There are more than 250 species of bee in the UK. Bumblebees, Mason Bee’s and Mining Bees are just one small part of a big, BEE-UTIFUL family.
There are a number of bumblebees including the red-tailed, white-tailed, small garden and early bumble bees. They are loud, fluffy bees that look utterly strokeable which are generally black with varying degrees of yellow banding. They measure up to 22mm long, depending on the species and whether it’s a queen, male or worker.
You will see bumblebees throughout the garden, collecting pollen and nectar from a variety of flowers and blossoms.
Bumblebees have the longest tongue of all UK bees reaching over just 2cm at full stretch.
Honeybees are slim and they have a striped golden body and they are more common than bumblebees. They are approx. 1.2cm in size and you will see them from March to September.
They make honey from pollen and nectar collected from flowers such as lavender, fruit blossom and oilseed rape.
They live in large colonies with one queen, many sterile female workers and some male drones. A signal bee hive may contain as many as 50,000 individuals.
Honeybees are brilliant boogiers! To share information about the best food sources they perform their waggle dance. When the worker returns to the hive, it moves in a figure of eight and waggles its body to indicate the direction of the food source.
Common carder bees
Carders are all brown bees ranging from light orange to a yellow brown. They are found in most gardens and enjoy taking nectar from weeds such as dandelions and dead nettles. They are approx. 1.3 cm in size and will be seen from March to November.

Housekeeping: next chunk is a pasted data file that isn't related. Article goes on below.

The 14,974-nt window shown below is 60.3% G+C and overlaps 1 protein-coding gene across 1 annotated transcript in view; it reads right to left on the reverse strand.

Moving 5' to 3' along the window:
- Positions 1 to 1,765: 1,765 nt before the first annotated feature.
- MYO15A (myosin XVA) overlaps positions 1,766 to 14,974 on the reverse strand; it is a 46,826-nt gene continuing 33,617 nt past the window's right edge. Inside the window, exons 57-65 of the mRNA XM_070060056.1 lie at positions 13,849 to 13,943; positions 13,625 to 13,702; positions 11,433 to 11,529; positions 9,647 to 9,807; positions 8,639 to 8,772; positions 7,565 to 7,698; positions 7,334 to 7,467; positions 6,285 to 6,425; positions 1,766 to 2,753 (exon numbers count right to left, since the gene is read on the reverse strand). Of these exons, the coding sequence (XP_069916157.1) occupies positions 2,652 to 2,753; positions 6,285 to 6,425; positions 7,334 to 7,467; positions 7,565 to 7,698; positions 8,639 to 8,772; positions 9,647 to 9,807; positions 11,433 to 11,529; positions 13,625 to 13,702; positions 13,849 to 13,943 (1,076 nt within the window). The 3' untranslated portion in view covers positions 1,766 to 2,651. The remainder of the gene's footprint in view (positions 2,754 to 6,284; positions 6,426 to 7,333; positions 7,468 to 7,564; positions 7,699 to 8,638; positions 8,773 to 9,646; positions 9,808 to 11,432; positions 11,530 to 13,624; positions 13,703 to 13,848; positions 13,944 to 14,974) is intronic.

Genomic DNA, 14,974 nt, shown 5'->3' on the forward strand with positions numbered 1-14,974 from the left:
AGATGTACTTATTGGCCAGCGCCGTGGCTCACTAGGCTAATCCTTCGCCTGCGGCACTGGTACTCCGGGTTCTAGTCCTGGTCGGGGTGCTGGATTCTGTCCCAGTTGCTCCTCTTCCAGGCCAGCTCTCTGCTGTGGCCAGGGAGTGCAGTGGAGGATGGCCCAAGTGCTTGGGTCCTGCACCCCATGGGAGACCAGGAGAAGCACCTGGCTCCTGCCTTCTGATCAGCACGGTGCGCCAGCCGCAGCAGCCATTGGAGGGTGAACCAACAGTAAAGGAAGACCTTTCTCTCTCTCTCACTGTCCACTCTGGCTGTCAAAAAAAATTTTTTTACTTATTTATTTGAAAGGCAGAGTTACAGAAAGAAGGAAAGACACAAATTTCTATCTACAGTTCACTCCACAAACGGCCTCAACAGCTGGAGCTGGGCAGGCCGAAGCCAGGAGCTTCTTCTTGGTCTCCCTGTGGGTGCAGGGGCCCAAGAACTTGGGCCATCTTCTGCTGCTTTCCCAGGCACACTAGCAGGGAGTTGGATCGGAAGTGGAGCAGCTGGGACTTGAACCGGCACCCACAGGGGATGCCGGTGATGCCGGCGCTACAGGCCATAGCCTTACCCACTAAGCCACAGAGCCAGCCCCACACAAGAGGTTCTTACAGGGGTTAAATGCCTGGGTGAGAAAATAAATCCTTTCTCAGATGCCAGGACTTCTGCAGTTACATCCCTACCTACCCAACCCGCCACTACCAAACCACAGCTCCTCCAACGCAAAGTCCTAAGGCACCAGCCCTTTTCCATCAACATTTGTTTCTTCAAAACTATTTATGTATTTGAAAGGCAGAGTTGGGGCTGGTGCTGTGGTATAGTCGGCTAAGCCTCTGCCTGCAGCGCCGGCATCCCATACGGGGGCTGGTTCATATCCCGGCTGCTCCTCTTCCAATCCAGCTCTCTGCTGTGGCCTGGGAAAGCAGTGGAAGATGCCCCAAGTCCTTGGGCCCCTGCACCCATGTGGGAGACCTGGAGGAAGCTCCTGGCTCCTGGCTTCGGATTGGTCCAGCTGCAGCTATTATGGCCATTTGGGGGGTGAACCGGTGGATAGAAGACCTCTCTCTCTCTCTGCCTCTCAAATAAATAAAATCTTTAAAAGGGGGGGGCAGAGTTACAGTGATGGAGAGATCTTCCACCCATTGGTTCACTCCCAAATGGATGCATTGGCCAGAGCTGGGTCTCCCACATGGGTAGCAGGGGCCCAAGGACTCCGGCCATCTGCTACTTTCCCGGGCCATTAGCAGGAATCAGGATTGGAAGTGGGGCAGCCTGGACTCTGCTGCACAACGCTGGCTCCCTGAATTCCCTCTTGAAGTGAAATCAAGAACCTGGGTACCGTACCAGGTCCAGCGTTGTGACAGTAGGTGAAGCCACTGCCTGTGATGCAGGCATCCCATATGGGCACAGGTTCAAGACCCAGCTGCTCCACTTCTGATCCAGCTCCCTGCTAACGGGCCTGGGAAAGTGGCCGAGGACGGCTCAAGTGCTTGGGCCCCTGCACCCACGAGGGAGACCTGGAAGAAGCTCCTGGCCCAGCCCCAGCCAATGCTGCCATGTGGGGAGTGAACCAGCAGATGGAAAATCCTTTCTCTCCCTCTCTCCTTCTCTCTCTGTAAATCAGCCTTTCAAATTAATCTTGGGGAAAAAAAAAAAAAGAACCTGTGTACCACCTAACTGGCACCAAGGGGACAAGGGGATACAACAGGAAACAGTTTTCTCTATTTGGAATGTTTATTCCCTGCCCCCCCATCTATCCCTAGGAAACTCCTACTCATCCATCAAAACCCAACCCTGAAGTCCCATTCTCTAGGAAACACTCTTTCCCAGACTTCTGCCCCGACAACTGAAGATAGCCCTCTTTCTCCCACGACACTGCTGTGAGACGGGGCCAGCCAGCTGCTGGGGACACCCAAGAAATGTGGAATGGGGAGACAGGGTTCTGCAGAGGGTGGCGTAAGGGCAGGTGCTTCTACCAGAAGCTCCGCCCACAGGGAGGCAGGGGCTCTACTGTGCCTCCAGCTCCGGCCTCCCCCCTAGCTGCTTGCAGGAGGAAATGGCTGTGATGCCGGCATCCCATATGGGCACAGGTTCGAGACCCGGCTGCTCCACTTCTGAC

They nest in cavities such as old mouse runs, in bird’s nests or in moss mats in lawns.
Mason bees live in the brickwork of houses, wood, hard dead flower stalks and walls. They have quite black faces with a deep ginger body and a squarer head than other bees.
They collect building material such as mud to construct a small home in masonry study gaps. They are seen from April to March and are common throughout much of the UK.
Mining bees are the bees that leave little piles of earth on your lawn, these miniature volcanoes are the work of mining bees that nest in the ground. There are many different species such as ashy mining bee and they range from dark fluffy orange to pale fluffy yellow.
The Tawny mining bee is on the wing from April to June, which coincides with the flowering of fruit trees like cherry, pear and apple. The female collects pollen and nectar for the larvae which develop underground and hibernate as pupa over winter.
Leaf cutting bees
There are seven species of leaf-cutting bees in Britain. They have a wingspan of 8-14mm and are dark brown bees covered in lighter brown or orange hairs.
You will see leaf cutting bees from April to August and they nest in holes in plant stems, dead wood, cliffs or old walls and can be seen in gardens. They feed on pollen and nectar. They famously cut discs out of leaves, creating a nest by gluing them together with saliva.
Why are bees so important?
While, to many they are simply the fuzzy flying insects we see darting among the flowers during the warmer months, bees are actually so much more than this and have an important part to play in maintaining our planet. Where trees and woods are essential to filter our air, bees are vital to both pollinate the food we need to survive and pollinate many of the trees and flowers that provide habitats for wildlife.
While there are other methods of pollination, including by wind, birds, bats and other insects, wild bees are among the most important because they are capable of pollinating on a much bigger scale. It has been estimated that it would cost farmers in the UK an incredible £1.8 billion per year to manually pollinate their crops which emphasises the importance of all difference species of bees within the UK.